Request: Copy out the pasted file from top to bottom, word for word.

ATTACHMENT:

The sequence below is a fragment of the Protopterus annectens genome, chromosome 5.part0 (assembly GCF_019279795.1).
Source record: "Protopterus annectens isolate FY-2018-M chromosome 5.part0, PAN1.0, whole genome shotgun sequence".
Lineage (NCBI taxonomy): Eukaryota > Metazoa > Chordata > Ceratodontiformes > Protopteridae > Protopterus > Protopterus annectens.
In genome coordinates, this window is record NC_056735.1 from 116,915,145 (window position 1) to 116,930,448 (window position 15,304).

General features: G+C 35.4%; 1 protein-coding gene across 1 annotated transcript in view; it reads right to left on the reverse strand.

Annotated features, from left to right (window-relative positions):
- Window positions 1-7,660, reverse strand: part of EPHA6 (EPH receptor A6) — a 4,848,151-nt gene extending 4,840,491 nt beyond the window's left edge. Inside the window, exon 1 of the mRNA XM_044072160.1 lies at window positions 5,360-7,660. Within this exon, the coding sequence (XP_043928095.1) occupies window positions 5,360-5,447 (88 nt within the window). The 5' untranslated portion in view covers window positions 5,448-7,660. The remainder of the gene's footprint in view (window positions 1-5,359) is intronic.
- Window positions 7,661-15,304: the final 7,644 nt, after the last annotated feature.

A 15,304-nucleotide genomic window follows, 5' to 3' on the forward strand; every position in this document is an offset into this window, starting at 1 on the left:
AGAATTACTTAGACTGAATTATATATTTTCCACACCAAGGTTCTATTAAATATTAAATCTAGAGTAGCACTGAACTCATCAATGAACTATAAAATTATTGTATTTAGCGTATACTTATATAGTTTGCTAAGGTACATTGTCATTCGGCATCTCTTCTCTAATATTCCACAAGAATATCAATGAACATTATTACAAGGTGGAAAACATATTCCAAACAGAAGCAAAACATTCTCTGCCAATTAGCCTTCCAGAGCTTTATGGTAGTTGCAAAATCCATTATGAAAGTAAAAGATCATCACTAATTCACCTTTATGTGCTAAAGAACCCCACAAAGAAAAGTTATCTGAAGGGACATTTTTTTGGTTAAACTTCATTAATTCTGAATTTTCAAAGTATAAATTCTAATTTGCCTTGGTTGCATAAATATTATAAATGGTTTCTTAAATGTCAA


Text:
The sequence below is a fragment of the Protopterus annectens genome, chromosome 5.part0 (assembly GCF_019279795.1).
Source record: "Protopterus annectens isolate FY-2018-M chromosome 5.part0, PAN1.0, whole genome shotgun sequence".
Lineage (NCBI taxonomy): Eukaryota > Metazoa > Chordata > Ceratodontiformes > Protopteridae > Protopterus > Protopterus annectens.
In genome coordinates, this window is record NC_056735.1 from 116,915,145 (window position 1) to 116,930,448 (window position 15,304).

General features: G+C 35.4%; 1 protein-coding gene across 1 annotated transcript in view; it reads right to left on the reverse strand.

Annotated features, from left to right (window-relative positions):
- Window positions 1-7,660, reverse strand: part of EPHA6 (EPH receptor A6) — a 4,848,151-nt gene extending 4,840,491 nt beyond the window's left edge. Inside the window, exon 1 of the mRNA XM_044072160.1 lies at window positions 5,360-7,660. Within this exon, the coding sequence (XP_043928095.1) occupies window positions 5,360-5,447 (88 nt within the window). The 5' untranslated portion in view covers window positions 5,448-7,660. The remainder of the gene's footprint in view (window positions 1-5,359) is intronic.
- Window positions 7,661-15,304: the final 7,644 nt, after the last annotated feature.

A 15,304-nucleotide genomic window follows, 5' to 3' on the forward strand; every position in this document is an offset into this window, starting at 1 on the left:
AGAATTACTTAGACTGAATTATATATTTTCCACACCAAGGTTCTATTAAATATTAAATCTAGAGTAGCACTGAACTCATCAATGAACTATAAAATTATTGTATTTAGCGTATACTTATATAGTTTGCTAAGGTACATTGTCATTCGGCATCTCTTCTCTAATATTCCACAAGAATATCAATGAACATTATTACAAGGTGGAAAACATATTCCAAACAGAAGCAAAACATTCTCTGCCAATTAGCCTTCCAGAGCTTTATGGTAGTTGCAAAATCCATTATGAAAGTAAAAGATCATCACTAATTCACCTTTATGTGCTAAAGAACCCCACAAAGAAAAGTTATCTGAAGGGACATTTTTTTGGTTAAACTTCATTAATTCTGAATTTTCAAAGTATAAATTCTAATTTGCCTTGGTTGCATAAATATTATAAATGGTTTCTTAAATGTCAA